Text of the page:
Can Imaging Revolutionize VT Ablations?
- Fri, 3/4/11 - 5:02pm
- 0 Comments
- 4491 reads
The challenge is obvious for the treating cardiologists and electrophysiologists. An increasing number of studies have demonstrated that new pharmacological treatments and ICDs can prolong the life of our heart failure patients. Over 200,000 patients currently have ICDs implanted in the US, and the number is rapidly growing — and so is the number of patients with appropriate ICD shocks. The current ablation strategies still rely mostly on our concepts of voltage mapping and substrate modification, as only a minority of patients will have a stable VT that allows entrainment mapping.
Jacques de Bakker had elegantly demonstrated in the 70’s and 80’s that the postulated intra-scar pathways (or zig-zag lines of surviving myocardium) could indeed be histologically confirmed in the human and animal heart. With the advent of image-integration and advances in cardiac imaging, the delineation of the scar and its border zone can now be performed with a variety of different imaging techniques. Our laboratory and others have shown that nuclear medicine techniques such as PET or SPECT as well as anatomic imaging with CT is able to accurately predict the areas of low voltage. This enables the electrophysiologist to concentrate on the scar substrate early on and can avoid poor contact measurements disguising themselves as myocardial scar.
The best scar visualization is currently performed with magnetic resonance imaging (MRI). The work of several groups has demonstrated over the last decade that MRI can be performed with relative safety in ICD patients if stringent inclusion/exclusion criteria are applied. Exclusion criteria should include abandoned intravascular or any epicardial leads as well as new implants. We have found that – indeed - myocardial scar detected by MRI in a series of ICD patients was able to guide and facilitate the VT ablation.(1) In 64% of patients, only a limited voltage map was required and MRI was able to detect heterogeneous, critical scar components intramyocardially or within large compact scar areas.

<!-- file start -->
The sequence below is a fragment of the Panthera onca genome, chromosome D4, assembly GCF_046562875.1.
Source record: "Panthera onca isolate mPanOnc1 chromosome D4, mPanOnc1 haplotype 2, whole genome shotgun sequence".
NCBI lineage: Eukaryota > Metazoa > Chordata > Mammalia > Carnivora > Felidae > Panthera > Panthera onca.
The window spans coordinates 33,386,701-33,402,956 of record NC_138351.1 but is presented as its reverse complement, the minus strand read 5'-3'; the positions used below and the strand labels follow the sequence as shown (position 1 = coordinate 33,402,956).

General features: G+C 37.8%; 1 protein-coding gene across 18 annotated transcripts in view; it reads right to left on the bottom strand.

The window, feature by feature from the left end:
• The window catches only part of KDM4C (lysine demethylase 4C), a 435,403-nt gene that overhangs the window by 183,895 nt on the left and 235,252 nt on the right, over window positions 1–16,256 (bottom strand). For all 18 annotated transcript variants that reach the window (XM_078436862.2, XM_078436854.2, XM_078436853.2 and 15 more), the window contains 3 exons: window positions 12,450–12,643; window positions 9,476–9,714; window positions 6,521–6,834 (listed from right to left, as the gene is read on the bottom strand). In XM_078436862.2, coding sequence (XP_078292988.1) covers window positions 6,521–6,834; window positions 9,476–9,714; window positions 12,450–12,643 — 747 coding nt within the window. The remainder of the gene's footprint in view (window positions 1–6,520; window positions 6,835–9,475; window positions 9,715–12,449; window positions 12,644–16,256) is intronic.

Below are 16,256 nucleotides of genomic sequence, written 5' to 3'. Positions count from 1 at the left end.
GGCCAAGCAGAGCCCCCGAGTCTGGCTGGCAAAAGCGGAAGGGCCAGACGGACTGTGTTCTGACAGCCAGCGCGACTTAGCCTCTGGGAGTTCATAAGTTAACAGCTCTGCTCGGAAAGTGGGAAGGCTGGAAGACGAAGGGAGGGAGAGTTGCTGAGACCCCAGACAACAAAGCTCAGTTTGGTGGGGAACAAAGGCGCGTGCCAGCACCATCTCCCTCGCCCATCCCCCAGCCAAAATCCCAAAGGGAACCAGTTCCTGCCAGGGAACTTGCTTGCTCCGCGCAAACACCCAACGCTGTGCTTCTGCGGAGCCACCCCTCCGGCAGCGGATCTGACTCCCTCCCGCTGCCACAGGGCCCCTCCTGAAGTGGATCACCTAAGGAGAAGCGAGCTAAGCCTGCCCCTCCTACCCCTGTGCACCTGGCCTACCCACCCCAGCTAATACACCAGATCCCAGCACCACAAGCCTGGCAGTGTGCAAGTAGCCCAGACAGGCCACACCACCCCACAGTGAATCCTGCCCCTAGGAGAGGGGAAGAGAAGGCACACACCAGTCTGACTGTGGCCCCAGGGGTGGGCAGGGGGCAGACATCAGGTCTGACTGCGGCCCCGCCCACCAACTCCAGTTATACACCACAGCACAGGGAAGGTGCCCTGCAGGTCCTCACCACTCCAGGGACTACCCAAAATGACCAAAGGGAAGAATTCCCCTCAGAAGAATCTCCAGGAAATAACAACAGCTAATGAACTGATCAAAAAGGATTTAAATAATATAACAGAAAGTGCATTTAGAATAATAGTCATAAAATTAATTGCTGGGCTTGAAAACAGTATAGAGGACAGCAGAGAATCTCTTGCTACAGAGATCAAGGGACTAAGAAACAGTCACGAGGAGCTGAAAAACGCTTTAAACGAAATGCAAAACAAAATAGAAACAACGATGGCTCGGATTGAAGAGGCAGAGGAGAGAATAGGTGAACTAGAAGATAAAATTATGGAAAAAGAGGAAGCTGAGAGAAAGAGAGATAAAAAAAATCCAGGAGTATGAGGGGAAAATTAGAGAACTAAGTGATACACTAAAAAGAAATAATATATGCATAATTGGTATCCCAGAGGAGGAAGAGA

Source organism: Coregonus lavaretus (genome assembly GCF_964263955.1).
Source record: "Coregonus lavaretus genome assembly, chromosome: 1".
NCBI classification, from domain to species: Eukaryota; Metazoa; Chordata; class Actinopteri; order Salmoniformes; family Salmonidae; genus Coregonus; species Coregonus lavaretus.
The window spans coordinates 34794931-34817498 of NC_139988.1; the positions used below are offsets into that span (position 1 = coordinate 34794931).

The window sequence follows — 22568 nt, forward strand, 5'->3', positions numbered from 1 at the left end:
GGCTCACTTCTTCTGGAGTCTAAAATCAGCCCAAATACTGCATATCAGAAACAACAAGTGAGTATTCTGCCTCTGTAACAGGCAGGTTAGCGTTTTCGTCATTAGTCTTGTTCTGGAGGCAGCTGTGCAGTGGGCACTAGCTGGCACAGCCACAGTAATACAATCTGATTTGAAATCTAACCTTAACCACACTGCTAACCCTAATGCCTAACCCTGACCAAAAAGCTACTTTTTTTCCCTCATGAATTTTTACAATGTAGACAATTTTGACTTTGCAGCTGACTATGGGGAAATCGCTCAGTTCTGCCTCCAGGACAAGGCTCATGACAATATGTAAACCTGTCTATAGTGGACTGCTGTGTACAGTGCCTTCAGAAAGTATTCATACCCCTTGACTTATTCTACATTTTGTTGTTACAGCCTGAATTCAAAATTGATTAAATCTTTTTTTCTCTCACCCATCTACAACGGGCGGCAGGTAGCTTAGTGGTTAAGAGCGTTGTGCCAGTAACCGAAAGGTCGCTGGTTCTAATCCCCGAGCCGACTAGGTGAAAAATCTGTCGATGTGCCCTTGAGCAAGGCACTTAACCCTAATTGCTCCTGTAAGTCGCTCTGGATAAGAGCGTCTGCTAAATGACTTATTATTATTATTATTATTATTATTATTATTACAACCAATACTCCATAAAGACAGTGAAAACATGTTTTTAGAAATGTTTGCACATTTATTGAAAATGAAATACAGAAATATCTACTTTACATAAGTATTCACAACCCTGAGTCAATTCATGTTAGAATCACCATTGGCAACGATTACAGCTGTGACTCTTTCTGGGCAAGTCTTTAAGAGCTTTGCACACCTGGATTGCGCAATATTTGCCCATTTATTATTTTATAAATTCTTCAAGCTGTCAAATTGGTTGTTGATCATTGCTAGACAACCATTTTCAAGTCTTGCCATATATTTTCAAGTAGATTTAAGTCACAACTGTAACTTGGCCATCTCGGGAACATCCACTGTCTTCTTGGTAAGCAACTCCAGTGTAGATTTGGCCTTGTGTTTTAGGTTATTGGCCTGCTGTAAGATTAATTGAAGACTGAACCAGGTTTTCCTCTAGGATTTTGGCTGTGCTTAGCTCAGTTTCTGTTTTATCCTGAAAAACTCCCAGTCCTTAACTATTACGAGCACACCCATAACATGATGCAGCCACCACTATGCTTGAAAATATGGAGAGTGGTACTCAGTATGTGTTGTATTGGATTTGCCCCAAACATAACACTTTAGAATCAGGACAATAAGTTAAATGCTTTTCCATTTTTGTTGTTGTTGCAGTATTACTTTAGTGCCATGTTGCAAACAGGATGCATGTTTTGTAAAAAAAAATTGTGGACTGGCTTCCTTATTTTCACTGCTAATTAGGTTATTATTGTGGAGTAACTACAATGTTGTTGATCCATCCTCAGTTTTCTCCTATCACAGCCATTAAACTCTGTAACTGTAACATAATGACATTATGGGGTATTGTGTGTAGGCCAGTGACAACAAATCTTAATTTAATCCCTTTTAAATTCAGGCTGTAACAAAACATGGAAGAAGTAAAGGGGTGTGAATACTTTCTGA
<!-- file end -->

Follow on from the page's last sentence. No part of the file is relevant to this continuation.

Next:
The big question will be if scar imaging is able to define successful ablation sites with high accuracy. Initial animal data collected from several groups is promising and the inclusion of the grey/heterogenous zone in the MRI analysis will likely provide new insights. I don’t think we should expect imaging to be able to replace signal interpretations and all of the traditional mapping. However, in 2011, I firmly believe that the experience of the last decade provides us with a roadmap to a faster and hopefully more effective ablation procedure.
1. Dickfeld et al. Circ Arrhythm Electrophysiol 2011 Jan 26 [Epub].
Timm Dickfeld, MD, PhD is the Chief of Electrophysiology at the VA Baltimore, Associate Professor of Medicine at the University of Maryland, and Founder of the Maryland Arrhythmia and Cardiology Imaging Group (MACIG).